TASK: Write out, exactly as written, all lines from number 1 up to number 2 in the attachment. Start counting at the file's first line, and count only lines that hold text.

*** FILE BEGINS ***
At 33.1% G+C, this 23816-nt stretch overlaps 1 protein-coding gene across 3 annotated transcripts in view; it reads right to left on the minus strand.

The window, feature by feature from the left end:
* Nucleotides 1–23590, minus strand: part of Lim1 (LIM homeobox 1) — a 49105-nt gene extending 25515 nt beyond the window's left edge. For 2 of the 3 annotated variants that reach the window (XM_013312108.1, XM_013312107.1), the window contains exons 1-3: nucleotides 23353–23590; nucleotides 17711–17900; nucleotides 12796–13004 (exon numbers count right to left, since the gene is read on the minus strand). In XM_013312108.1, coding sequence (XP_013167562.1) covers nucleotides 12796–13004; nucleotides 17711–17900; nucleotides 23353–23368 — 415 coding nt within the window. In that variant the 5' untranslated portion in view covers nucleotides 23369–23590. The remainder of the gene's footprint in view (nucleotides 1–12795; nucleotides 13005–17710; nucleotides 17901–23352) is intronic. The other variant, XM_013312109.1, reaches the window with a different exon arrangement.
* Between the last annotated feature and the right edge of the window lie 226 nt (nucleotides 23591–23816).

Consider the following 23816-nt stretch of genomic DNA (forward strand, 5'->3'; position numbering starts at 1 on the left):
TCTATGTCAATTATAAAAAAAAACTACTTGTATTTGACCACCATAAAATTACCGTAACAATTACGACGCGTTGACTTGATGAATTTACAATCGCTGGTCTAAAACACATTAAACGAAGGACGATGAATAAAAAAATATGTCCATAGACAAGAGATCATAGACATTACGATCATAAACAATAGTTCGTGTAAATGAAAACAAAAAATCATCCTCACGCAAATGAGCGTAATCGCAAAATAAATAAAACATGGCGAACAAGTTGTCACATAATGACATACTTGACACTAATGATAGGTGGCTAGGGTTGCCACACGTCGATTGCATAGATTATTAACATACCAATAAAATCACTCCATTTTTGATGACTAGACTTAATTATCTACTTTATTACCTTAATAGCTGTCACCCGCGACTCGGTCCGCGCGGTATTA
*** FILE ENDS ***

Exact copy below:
At 33.1% G+C, this 23816-nt stretch overlaps 1 protein-coding gene across 3 annotated transcripts in view; it reads right to left on the minus strand.

The window, feature by feature from the left end: